NS scraps trains and reduces timetable as a result of staff shortages

NS scraps trains and reduces timetable as a result of staff shortages

It’s been a big week for train travel in the Netherlands; on top of the strikes being held across the country from Wednesday, Nederlandse Spoorwegen (NS) has announced that from next month, it will be running a reduced timetable as a result of ongoing staff shortages. 

Train travel in the Netherlands hit by strikes and staff shortages

On Tuesday afternoon, NS announced it would be implementing a new timetable for 2023, which would be introduced in December of this year. However, as a result of the severe staff shortages the company continues to face, rail services will be “gradually adjusted” over the coming months. This means that from September 5, travellers will be faced with a reduced timetable, with more changes expected before the end of the year. 

“The original timetable for 2023 is still based on the expected strong passenger growth from 2019. The world now looks really different,” explained NS CEO Bert Groenewegen, adding that the shortage of workers means NS is unable to fulfil current services, leading to cancellations and delays, frustration amongst passengers, and an unfair workload for employees. “We are looking at ways to give our colleagues more space to do their work in a normal way again. This requires an adjustment of the timetable,” Groenewegen concluded.

Significant changes to NS timetable expected from September 5

From September 5, travellers should prepare for the following changes to the NS timetable: 

  • On weekdays, four Intercity trains will run every hour, instead of the current six (this includes the key route between Arnhem, Utrecht, Schiphol Airport, and Rotterdam).
  • The evening timetable will come into effect at 8pm instead of 10pm.
  • At weekends and in the evenings, Intercity and Sprinter trains will run every 30 minutes instead of every 15 minutes.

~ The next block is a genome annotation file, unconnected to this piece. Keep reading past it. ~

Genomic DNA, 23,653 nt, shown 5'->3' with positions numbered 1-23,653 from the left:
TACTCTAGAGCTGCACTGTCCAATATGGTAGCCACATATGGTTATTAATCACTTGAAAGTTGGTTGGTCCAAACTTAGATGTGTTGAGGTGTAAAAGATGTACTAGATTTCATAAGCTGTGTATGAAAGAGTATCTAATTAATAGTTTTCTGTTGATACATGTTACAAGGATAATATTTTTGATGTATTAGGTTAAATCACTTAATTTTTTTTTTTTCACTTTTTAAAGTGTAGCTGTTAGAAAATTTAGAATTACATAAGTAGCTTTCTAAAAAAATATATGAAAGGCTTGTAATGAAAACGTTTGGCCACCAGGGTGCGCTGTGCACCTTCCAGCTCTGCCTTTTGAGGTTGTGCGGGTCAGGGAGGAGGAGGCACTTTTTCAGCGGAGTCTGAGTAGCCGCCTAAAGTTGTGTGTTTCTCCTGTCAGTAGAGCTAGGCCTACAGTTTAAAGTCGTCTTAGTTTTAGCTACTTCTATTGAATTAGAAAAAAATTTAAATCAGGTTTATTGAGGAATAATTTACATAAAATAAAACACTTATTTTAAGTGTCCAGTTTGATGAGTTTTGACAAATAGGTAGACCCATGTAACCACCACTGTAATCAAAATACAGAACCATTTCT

The 2023 timetable will see NS run 10 percent fewer trains than in 2019, before the coronavirus pandemic hit. In addition to the above adjustments, these are the key changes travellers should expect from December 11: 

  • During Friday rush hour, Intercity trains will run every 30 minutes instead of every 15 minutes on a number of routes.
  • Between Monday and Thursday, NS will run a train every 10 minutes instead of every 15 minutes on the route between Eindhoven and Amsterdam.
  • On the route between Breda and Rotterdam, NS will run three trains every hour instead of five. 

Train strikes kick off in northern regions on Wednesday

This news about a reduced timetable comes as the NS faces internal issues with workers over salaries and benefits. Starting Wednesday, thousands of NS employees are staging a walkout, with strikes planned in different regions right through to the end of August. 

The first strike day, August 24, affects the north of the Netherlands, meaning practically no trains are running between Zwolle and Lelystad. Some disruption is also expected in other parts of the country, and trains are likely to be busier than usual as a result of the strike action. 

The strike kicked off at 4am, and is due to last a full 24 hours. Travellers’ organisation Rover has warned members of the public to rearrange any travel plans and stay home on days NS workers are set to strike. If the situation isn’t resolved, Dutch trade unions predict that a national strike could be on the cards in early September.

Victoria Séveno


Victoria Séveno

Victoria grew up in Amsterdam, before moving to the UK to study English and Related Literature at the University of York and completing her NCTJ course at the Press Association...

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